Missouri Congressman Requests Queen Elizabeth Strip Prince Harry, Meghan Markle of Royal Titles for Comments on Upcoming Election

Missouri Congressman Jason Smith sent a letter to Queen Elizabeth II requesting that she strip Prince Harry and Meghan Markle of their royal titles following a video of the Duke and Duchess of Sussex urging Americans to vote in the upcoming presidential election.

In a tweet on Friday, Smith shared the letter he sent to the queen with the caption: "Prince Harry and Megan Markle are using foreign titles to campaign against President Trump and interfere with our election. Today, I asked the British Government to put a stop to it."

"It is my view the titles and privileges they retain by permission of Her Majesty the Queen, given with the advice and consent of her government, prevent the Duke and Duchess from separating comments made in a personal capacity from their official position within the British Royal Family," the letter reads. "Therefore, by allowing the Duke and Duchess of Sussex to retain their titles, and these political comments to continue, the British Government is effectively condoning interference in the 2020 United States Presidential Election from officials at the highest level of the British establishment."

The video in question, which aired as part of a September 22 TV special honoring Time magazine's annual list of the 100 most influential people, featured the duke and duchess urging people to vote in the November 3 election. Markle said it is "the most important election of our lifetime."

"When the bad outweighs the good, for many, whether we realize it or not, it erodes our ability to have compassion and our ability to put ourselves in someone else's shoes," said Prince Harry in the video. "Because when one person buys into negativity online, the effects are felt exponentially. It's time to not only reflect but act."

"As we approach this November, it's vital that we reject hate speech, misinformation and online negativity," he added. He noted that, unlike U.S.-born Markle, he is unable to vote in the upcoming election since he is not an American citizen, but still advocates for voter participation.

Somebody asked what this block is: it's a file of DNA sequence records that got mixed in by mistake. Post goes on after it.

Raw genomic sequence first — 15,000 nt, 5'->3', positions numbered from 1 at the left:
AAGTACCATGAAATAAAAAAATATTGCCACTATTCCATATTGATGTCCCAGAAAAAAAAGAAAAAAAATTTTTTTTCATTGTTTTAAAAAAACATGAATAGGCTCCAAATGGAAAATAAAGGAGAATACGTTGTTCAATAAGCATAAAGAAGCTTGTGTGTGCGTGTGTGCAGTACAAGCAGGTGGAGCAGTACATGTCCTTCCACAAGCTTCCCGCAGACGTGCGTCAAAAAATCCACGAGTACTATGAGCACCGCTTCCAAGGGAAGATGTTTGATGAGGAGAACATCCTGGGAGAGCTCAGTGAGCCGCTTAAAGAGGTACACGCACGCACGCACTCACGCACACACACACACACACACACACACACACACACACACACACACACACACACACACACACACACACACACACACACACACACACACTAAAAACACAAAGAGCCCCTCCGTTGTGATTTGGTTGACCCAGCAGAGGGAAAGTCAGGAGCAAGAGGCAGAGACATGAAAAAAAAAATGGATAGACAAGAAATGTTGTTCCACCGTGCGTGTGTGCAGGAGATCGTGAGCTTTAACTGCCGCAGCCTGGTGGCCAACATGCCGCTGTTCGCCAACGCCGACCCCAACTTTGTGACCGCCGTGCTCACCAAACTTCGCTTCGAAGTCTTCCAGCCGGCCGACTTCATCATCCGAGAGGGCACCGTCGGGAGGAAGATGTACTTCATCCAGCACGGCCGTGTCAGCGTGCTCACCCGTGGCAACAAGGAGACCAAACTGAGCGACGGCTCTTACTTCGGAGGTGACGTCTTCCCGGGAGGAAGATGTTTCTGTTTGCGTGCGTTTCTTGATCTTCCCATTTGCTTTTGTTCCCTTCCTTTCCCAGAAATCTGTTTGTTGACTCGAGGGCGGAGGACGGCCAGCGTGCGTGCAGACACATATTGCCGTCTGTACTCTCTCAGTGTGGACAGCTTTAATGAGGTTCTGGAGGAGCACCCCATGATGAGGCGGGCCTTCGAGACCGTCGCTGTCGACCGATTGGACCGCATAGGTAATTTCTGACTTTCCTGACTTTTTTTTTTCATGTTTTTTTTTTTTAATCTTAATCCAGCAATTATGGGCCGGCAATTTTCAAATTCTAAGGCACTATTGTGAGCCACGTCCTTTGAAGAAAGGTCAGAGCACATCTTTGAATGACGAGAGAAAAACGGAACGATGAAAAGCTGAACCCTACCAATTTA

The duke and duchess were careful not to endorse either candidate, but many—including Smith—interpreted their statements as an endorsement of former Vice President Joe Biden.

Meghan Markle and Prince Harry in Sussex
Prince Harry and Meghan Markle arrive at the University of Chichester's Engineering and Digital Technology Park during an official visit to Sussex, in the U.K. on October 3, 2018. In a video, the duke and duchess were careful not to endorse either candidate, but many—including Smith—interpreted their statements as an endorsement of Joe Biden. Samir Hussein/Getty

The couple stepped down as senior members of the British royal family earlier this year. Despite the end of their official royal duties, they still maintain their royal titles as Duke and Duchess of Sussex.

According to constitutional tradition, the British royal family is barred from getting involved in British politics, and they tend to maintain political impartiality internationally. However, past comments made by Markle in a 2016 TV interview calling Trump "divisive" and "misogynistic" have led people to believe that she does not back the president.

In reference to the video and Markle's "thinly disguised" political opinion, Smith said it represents "a serious breach of the British Royal Family's policy of political neutrality and an inappropriate act of domestic interference by one of our closest allies."

At a White House briefing, Daily Mail reporter Nikki Schwab asked Trump about his reaction toward the video message, framing the question to suggest that the couple actively encouraged people to vote for Biden.

Trump replied, "I'm not a fan of hers, and I would say this—and she probably has heard that—but, I wish a lot of luck to Harry, because he's going to need it."

Missouri Congressman Requests Queen Elizabeth Strip Prince Harry, Meghan Markle of Royal Titles for Comments on Upcoming Election | News